Dmitry Zanozin is a FusionAuth community member and Founder and CEO at ZanoCloud. He chatted with us over email about how he and his team are using FusionAuth to meet their auth needs.
This interview has been lightly edited for clarity and length.
Dan: Can you tell me a bit about ZanoCloud? What is the company’s mission?
Dmitry: We’re a technology consulting company that brings cloud infrastructure and big data processing back down to earth for people running businesses.
It’s our mission to make it more accessible to everyone. Our team of experts have a wealth of experience, and we provide the best solution for our clients, no matter what their specific needs may be. So, they can focus on running their businesses, not managing their technology.
Dan: Tell me about your work as a founder at ZanoCloud.
Dmitry: I was working as a technology consultant and saw first-hand the frustration people felt with the complexity of cloud infrastructure and its costs. I couldn’t find the same services and decided to create my own company. That’s how ZanoCloud was born. We’re a technology consulting company that helps businesses make the most of the cloud. We work with all the major cloud providers, including Amazon Web Services and Google Cloud Platform. We help companies save money on their infrastructure costs, and we also help them to simplify their architecture and make it more manageable. In addition, the company also offers a wide range of technology services, including design of big data pipelines and software development.
We’re now one of the leading technology providers in the space, and our success is built on making life easier for our customers.
Self-hosted deployments are convenient for projects where you want everything to be managed in one environment as well as for dev experiments.
Dan: How do you use FusionAuth? OAuth? User management? Social sign-on? Something else?
Dmitry: We started our first experiments with FusionAuth with version 1.11 three years ago.
Today we use OAuth, Single Sign-On and JWT for Web, Mobile and Desktop applications. FusionAuth works as the main user DB.
Some clients opted in to store all user metadata in FusionAuth through custom attributes.
Most of the projects are small and medium-sized, early-stage startups, with a user base from hundreds to a few thousands of users.
The largest deployment at the current time is for ~9000 users. The projects use either the web-based code grant flow or implement login/token refresh/logout through the login API server-side.
Dan: What problems did we solve for you?
Dmitry: A single auth server for own apps and 3rd party services integrated together (e.g. chats, forums).
Self-hosted deployments are convenient for projects where you want everything to be managed in one environment as well as for dev experiments. And it’s very attractive for early-stage startups when they need to reduce cost of tools and services but are still able to switch to paid plans later if they need more features and support.
Dan: How were you solving them before FusionAuth?
Dmitry: We used built-in authentication layers of different frameworks (Spring, Dropwizard, Wordpress) or managed auth services.
Built-in authentication layers worked for individual apps but it was hard to integrate them with other applications for single sign-on. Also it didn’t work well for microservices.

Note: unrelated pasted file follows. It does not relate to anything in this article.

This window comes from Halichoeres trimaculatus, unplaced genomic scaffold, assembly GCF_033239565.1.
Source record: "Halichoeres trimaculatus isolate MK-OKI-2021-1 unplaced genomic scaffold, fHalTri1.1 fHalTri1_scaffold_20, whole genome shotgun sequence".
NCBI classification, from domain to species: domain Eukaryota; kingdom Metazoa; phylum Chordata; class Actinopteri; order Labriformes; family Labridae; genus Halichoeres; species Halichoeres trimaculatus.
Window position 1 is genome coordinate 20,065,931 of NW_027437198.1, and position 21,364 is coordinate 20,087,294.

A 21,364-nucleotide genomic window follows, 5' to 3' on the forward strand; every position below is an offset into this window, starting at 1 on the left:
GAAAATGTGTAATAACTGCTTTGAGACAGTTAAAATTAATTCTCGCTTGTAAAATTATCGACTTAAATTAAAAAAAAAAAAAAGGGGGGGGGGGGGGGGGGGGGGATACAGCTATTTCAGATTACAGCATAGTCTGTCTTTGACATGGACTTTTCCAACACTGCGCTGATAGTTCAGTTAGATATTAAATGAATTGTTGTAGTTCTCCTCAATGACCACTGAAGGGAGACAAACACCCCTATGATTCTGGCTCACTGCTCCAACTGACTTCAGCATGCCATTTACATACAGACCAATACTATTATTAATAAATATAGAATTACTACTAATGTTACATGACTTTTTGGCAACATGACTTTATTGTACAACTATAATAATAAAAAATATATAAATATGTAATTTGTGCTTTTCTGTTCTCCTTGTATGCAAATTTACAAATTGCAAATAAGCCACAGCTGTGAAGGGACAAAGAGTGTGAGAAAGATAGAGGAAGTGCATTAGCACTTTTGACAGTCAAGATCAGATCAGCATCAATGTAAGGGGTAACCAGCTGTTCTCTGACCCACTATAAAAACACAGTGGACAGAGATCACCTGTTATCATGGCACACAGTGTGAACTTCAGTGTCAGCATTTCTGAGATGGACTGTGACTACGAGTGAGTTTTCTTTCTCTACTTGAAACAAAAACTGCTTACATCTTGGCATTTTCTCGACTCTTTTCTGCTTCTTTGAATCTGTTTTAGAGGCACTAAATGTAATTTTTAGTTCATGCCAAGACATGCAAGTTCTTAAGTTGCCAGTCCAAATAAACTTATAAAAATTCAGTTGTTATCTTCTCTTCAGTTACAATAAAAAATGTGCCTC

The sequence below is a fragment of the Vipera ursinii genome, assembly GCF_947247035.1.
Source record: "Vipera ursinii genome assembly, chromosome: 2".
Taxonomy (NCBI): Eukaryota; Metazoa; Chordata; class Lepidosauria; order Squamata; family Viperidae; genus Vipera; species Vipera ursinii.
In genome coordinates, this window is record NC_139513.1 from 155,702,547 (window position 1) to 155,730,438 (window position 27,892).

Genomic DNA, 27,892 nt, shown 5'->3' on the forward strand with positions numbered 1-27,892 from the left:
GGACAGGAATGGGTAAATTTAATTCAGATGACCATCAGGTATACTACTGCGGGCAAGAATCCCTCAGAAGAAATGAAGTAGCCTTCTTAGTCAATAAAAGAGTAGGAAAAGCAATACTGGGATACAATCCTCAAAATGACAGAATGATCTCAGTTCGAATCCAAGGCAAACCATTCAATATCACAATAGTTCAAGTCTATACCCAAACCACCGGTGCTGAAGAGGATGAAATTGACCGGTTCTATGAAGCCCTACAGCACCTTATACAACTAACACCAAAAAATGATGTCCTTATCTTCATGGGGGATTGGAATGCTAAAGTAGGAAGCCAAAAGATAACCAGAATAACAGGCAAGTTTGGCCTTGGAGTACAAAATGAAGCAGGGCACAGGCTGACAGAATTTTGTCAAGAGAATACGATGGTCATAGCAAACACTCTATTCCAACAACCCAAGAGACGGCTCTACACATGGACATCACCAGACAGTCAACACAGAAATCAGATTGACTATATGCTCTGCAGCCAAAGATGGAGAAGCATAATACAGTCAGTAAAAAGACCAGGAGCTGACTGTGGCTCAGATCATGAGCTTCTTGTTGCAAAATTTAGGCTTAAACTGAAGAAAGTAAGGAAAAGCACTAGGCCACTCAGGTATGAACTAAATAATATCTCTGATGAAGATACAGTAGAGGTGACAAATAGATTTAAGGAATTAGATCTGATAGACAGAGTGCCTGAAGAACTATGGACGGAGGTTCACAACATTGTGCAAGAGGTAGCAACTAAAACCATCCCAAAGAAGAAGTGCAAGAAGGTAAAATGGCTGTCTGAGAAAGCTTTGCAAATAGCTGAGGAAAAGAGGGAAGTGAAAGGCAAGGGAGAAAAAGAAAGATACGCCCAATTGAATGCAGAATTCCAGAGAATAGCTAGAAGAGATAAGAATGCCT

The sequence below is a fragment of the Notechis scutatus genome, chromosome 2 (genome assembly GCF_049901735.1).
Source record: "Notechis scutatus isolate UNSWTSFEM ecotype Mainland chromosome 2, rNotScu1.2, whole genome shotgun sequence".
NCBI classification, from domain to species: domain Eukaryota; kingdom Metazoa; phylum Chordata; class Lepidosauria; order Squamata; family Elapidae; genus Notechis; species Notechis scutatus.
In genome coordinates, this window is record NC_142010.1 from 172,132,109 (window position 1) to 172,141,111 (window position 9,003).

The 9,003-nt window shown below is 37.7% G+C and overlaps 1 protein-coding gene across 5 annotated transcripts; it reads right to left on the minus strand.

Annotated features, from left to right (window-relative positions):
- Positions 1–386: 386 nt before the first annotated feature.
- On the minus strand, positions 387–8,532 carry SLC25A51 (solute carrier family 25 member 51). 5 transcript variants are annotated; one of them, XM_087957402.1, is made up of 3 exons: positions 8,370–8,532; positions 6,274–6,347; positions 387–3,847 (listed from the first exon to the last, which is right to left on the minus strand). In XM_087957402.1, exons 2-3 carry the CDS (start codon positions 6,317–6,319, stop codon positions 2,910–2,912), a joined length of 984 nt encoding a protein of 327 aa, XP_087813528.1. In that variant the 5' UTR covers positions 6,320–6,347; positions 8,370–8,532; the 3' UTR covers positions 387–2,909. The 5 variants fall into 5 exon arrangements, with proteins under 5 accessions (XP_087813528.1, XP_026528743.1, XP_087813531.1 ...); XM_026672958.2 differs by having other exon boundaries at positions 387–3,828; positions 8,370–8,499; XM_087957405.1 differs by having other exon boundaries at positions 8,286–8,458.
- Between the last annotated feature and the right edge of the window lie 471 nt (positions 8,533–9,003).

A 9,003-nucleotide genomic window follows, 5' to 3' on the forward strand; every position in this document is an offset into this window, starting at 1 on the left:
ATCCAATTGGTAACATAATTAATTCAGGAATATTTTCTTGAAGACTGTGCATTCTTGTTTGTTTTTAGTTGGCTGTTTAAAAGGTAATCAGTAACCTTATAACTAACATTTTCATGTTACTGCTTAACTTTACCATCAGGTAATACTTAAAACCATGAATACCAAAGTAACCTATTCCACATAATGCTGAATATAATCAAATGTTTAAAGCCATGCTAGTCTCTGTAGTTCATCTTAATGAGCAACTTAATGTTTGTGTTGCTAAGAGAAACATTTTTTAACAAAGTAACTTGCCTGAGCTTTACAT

Managed auth services handled single sign-on pretty good but it was not always easy to migrate a user base to them. Also, some projects had requirements of local development and deployment without dependencies on external services.
There are some great options on the market that allow companies to overcome the limitations and fit the requirements, but we prefer using FusionAuth for some of our projects.
… it’s very attractive for early-stage startups when they need to reduce cost of tools and services but are still able to switch to paid plans later if they need more features and support.
Dan: Why did you choose FusionAuth over the alternatives?
Dmitry: We choose FusionAuth because of its installation and configuration simplicity. Self-hosted. Available lambdas and event management.
Seamless user migration from other systems (e.g. we wrote a simple FusionAuth plugin to import WordPress user credentials).
If there are any questions it’s pretty easy to find information in the FusionAuth documentation. FusionAuth has a great community/forum where you can get support. You can also contact the developers with feature requests or bug reports and get timely responses.
Dan: How much time and money would you say FusionAuth has saved you?
Dmitry: It’s hard to estimate, it was different for every project. But I would say, hundreds/thousands of dollars of service cost for the initial project stages compared to managed services.
Time-wise, it saved several weeks of work and provided a better user experience for user base migration to FusionAuth.
We choose FusionAuth because of its installation and configuration simplicity.
Dan: How do you run FusionAuth (kubernetes, standalone web app, behind a proxy, etc)?
Dmitry: We use only container-based deployments with Kubernetes or standalone Docker.
The server always runs behind a proxy: nginx, AWS ALB, and GCP LB.
Dan: Any general feedback/areas to improve?
Dmitry: We are pretty happy with the standard functionality FusionAuth provides, as well as the available premium features for those who need them.
Most of the questions we had were resolved quickly enough like recently with added support for ARM CPUs used now on cloud VMs and in the local development.
We love sharing community stories. You can check out ZanoCloud’s website if you’d like to learn more.